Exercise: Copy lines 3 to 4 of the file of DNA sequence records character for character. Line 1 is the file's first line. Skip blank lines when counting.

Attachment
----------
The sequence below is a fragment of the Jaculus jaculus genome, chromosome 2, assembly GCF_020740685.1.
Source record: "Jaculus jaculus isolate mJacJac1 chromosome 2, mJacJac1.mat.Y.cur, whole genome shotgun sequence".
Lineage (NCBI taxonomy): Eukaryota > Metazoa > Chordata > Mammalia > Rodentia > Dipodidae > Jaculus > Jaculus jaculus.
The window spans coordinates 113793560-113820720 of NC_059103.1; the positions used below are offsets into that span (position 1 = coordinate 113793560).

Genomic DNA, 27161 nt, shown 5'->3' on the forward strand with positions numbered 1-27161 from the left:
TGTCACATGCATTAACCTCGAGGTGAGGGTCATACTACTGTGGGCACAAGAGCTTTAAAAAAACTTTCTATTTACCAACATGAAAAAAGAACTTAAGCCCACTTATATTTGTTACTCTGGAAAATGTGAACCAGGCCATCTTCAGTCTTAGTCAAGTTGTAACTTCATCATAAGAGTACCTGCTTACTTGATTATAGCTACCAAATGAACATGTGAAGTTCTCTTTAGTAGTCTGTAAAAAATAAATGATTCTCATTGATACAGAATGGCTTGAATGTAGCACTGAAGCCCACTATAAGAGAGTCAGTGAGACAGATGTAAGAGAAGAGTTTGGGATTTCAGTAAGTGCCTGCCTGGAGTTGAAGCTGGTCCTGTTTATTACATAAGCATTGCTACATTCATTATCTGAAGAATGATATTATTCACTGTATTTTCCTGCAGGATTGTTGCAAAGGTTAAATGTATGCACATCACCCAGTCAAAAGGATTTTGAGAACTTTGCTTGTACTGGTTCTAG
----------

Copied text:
Lineage (NCBI taxonomy): Eukaryota > Metazoa > Chordata > Mammalia > Rodentia > Dipodidae > Jaculus > Jaculus jaculus.
The window spans coordinates 113793560-113820720 of NC_059103.1; the positions used below are offsets into that span (position 1 = coordinate 113793560).